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Finding the Evidence

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I’ve been a car accident lawyer in Los Angeles for twenty-five years, so it’s safe to say I’ve seen my fair share of collisions. I’ve seen hundreds of fender-benders and many drunk driving wrecks. You should visit the website of Custudio & Dubey, LLP if you want to get familiar with the various accidents that can happen in and around LA, because it’s almost hard to wrap your head around.

There’s one case I had back in 2013 that particularly stuck out in my mind. Not only was it a hard accident to witness, but it was also a hard case to solve. A man had been driving down I-5 when he suddenly lost control of the wheel. It was late and there weren’t any other cars near him on the road. He tried to hold the steering wheel and get the car to turn correctly, but he couldn’t.

His front wheels went off the shoulder and the car flipped into the ditch. Because he had no time to slow down, he suffered significant spinal damage from the wreck. The mystery was, what caused the accident?

Joining with the Police to Investigate

The man became my client shortly after his wreck. He was still in recovery, but was smart enough to know he needed a lawyer if he was going to get his medical expenses covered. This accident wasn’t his fault, and he wanted to figure out what was wrong with his vehicle and who could be held accountable. I immediately jumped into the police investigation to figure out what was going on.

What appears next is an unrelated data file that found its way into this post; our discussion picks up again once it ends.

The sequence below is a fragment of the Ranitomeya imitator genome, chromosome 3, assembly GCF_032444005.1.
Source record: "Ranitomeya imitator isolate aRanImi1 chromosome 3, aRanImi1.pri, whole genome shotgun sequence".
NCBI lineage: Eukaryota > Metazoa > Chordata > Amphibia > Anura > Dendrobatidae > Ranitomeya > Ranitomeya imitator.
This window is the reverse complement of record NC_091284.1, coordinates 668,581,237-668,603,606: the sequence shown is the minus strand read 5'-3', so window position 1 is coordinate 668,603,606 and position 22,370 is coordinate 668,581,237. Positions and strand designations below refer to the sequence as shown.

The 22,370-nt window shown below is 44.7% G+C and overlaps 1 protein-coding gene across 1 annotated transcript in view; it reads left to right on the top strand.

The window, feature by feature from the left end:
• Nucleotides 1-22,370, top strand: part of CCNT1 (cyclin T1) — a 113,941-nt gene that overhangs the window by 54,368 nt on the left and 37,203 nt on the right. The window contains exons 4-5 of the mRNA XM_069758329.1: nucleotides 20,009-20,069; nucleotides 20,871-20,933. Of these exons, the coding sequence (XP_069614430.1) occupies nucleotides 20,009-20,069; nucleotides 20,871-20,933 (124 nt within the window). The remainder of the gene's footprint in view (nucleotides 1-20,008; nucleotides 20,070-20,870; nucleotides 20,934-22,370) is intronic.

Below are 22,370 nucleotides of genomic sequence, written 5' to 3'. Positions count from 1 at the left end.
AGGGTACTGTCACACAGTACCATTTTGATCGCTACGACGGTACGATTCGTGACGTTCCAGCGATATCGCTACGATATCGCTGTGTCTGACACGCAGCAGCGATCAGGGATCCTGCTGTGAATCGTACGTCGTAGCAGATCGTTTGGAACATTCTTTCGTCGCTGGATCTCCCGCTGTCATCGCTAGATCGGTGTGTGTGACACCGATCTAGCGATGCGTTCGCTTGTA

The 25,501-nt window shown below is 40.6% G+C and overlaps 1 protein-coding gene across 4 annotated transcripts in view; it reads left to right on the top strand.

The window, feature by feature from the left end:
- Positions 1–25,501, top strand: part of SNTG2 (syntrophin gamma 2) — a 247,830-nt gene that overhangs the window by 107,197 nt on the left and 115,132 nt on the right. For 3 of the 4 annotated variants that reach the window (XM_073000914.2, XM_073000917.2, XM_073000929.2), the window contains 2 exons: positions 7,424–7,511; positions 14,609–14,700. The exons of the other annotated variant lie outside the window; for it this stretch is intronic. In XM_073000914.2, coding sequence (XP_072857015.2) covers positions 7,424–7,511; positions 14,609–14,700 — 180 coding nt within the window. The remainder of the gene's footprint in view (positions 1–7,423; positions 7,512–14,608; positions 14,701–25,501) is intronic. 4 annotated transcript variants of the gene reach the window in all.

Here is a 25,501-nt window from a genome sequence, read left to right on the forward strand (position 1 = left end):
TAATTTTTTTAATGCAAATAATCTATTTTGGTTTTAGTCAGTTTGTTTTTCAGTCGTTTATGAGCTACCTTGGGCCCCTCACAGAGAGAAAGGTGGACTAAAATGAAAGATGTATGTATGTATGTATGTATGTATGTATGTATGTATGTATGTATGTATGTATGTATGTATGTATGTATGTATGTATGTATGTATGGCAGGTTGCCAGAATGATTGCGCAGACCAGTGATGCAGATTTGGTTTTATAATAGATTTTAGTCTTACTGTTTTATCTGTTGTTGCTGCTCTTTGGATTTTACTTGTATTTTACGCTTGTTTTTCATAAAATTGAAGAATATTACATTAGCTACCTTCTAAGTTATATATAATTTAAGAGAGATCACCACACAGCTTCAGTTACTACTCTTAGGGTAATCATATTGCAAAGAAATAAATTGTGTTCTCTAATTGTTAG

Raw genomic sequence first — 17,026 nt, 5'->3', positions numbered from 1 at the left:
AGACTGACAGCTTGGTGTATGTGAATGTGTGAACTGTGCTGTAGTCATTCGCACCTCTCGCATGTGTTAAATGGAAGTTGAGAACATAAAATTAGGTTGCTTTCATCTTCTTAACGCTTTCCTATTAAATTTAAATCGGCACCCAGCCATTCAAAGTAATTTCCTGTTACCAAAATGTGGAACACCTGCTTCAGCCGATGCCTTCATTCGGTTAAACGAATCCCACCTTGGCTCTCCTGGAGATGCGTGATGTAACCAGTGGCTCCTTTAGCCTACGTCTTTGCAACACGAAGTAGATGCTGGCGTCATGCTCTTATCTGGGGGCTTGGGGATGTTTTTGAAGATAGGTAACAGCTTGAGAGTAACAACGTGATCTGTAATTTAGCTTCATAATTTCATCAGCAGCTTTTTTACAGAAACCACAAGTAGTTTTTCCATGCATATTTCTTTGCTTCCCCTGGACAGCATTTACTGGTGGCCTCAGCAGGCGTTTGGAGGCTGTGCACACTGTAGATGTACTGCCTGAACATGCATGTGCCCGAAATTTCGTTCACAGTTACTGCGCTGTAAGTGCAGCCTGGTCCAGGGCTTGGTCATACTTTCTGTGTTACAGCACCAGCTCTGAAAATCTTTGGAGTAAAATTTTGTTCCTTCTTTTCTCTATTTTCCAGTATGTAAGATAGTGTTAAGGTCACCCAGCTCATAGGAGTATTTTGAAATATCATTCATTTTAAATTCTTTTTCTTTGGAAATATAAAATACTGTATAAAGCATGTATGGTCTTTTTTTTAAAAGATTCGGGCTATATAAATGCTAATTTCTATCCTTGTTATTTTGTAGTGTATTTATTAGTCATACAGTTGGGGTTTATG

The police informed me they had examined the car and found nothing. The steering wheel was working, the brakes were intact, and no defects were present under the hood. The police assumed that my client was trying to blame his distracted driving on a car defect. However, I believed my client and knew something else had to be at play.

Taking Another Angle

I came back to my client with the news about the car investigation and he was rightfully frustrated. I began asking my client more questions about the accident. He explained how he couldn’t keep control of the wheel, but as I gathered more information from him, I realized something interesting. From his description of the wreck, his lack of control seemed like it could be a medical issue, as opposed to an issue with the car itself.

I asked my client if he’d be willing to get some tests by the doctors. He agreed. After weeks of tests and questioning, we realized that my client had suffered a bad reaction to a prescription medication he had been taking. He lost control of the car because he had a minor seizure. My car accident case turned into a product liability case against the pharmaceutical company and my client got the money he deserved.

As a lawyer, it’s important to look at multiple angles and never give up on your client. If I would’ve believed the police in this case and ended my investigations there, my client never would’ve received justice. I’ll always remember this case as one of my proudest achievements.  

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